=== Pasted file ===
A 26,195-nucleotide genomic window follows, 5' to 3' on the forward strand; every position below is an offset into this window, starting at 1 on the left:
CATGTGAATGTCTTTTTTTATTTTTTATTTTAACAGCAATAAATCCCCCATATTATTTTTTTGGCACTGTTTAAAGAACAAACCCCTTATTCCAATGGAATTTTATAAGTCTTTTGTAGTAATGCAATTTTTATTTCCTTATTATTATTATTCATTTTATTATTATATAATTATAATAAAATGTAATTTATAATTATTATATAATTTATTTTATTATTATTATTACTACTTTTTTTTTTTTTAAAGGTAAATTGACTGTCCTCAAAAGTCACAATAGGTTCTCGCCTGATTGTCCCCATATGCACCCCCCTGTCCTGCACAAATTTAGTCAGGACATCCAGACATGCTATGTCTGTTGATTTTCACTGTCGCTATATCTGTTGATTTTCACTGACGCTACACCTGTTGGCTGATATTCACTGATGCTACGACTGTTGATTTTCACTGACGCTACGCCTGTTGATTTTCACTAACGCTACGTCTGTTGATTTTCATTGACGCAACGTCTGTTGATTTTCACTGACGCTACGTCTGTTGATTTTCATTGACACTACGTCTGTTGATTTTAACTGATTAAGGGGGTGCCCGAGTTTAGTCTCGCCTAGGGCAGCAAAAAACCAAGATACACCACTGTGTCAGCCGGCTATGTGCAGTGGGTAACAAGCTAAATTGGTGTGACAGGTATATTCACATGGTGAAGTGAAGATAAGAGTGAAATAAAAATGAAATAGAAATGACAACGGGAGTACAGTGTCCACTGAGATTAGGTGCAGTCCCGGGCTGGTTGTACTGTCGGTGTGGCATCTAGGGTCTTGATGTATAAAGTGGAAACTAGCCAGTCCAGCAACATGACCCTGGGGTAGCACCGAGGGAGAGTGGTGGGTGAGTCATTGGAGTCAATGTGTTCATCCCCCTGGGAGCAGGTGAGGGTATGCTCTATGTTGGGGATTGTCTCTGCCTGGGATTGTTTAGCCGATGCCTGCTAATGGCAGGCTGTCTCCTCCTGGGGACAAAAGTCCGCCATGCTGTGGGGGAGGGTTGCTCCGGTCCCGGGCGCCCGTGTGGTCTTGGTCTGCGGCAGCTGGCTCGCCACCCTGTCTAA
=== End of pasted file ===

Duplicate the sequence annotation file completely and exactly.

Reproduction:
A 26,195-nucleotide genomic window follows, 5' to 3' on the forward strand; every position below is an offset into this window, starting at 1 on the left:
CATGTGAATGTCTTTTTTTATTTTTTATTTTAACAGCAATAAATCCCCCATATTATTTTTTTGGCACTGTTTAAAGAACAAACCCCTTATTCCAATGGAATTTTATAAGTCTTTTGTAGTAATGCAATTTTTATTTCCTTATTATTATTATTCATTTTATTATTATATAATTATAATAAAATGTAATTTATAATTATTATATAATTTATTTTATTATTATTATTACTACTTTTTTTTTTTTTAAAGGTAAATTGACTGTCCTCAAAAGTCACAATAGGTTCTCGCCTGATTGTCCCCATATGCACCCCCCTGTCCTGCACAAATTTAGTCAGGACATCCAGACATGCTATGTCTGTTGATTTTCACTGTCGCTATATCTGTTGATTTTCACTGACGCTACACCTGTTGGCTGATATTCACTGATGCTACGACTGTTGATTTTCACTGACGCTACGCCTGTTGATTTTCACTAACGCTACGTCTGTTGATTTTCATTGACGCAACGTCTGTTGATTTTCACTGACGCTACGTCTGTTGATTTTCATTGACACTACGTCTGTTGATTTTAACTGATTAAGGGGGTGCCCGAGTTTAGTCTCGCCTAGGGCAGCAAAAAACCAAGATACACCACTGTGTCAGCCGGCTATGTGCAGTGGGTAACAAGCTAAATTGGTGTGACAGGTATATTCACATGGTGAAGTGAAGATAAGAGTGAAATAAAAATGAAATAGAAATGACAACGGGAGTACAGTGTCCACTGAGATTAGGTGCAGTCCCGGGCTGGTTGTACTGTCGGTGTGGCATCTAGGGTCTTGATGTATAAAGTGGAAACTAGCCAGTCCAGCAACATGACCCTGGGGTAGCACCGAGGGAGAGTGGTGGGTGAGTCATTGGAGTCAATGTGTTCATCCCCCTGGGAGCAGGTGAGGGTATGCTCTATGTTGGGGATTGTCTCTGCCTGGGATTGTTTAGCCGATGCCTGCTAATGGCAGGCTGTCTCCTCCTGGGGACAAAAGTCCGCCATGCTGTGGGGGAGGGTTGCTCCGGTCCCGGGCGCCCGTGTGGTCTTGGTCTGCGGCAGCTGGCTCGCCACCCTGTCTAA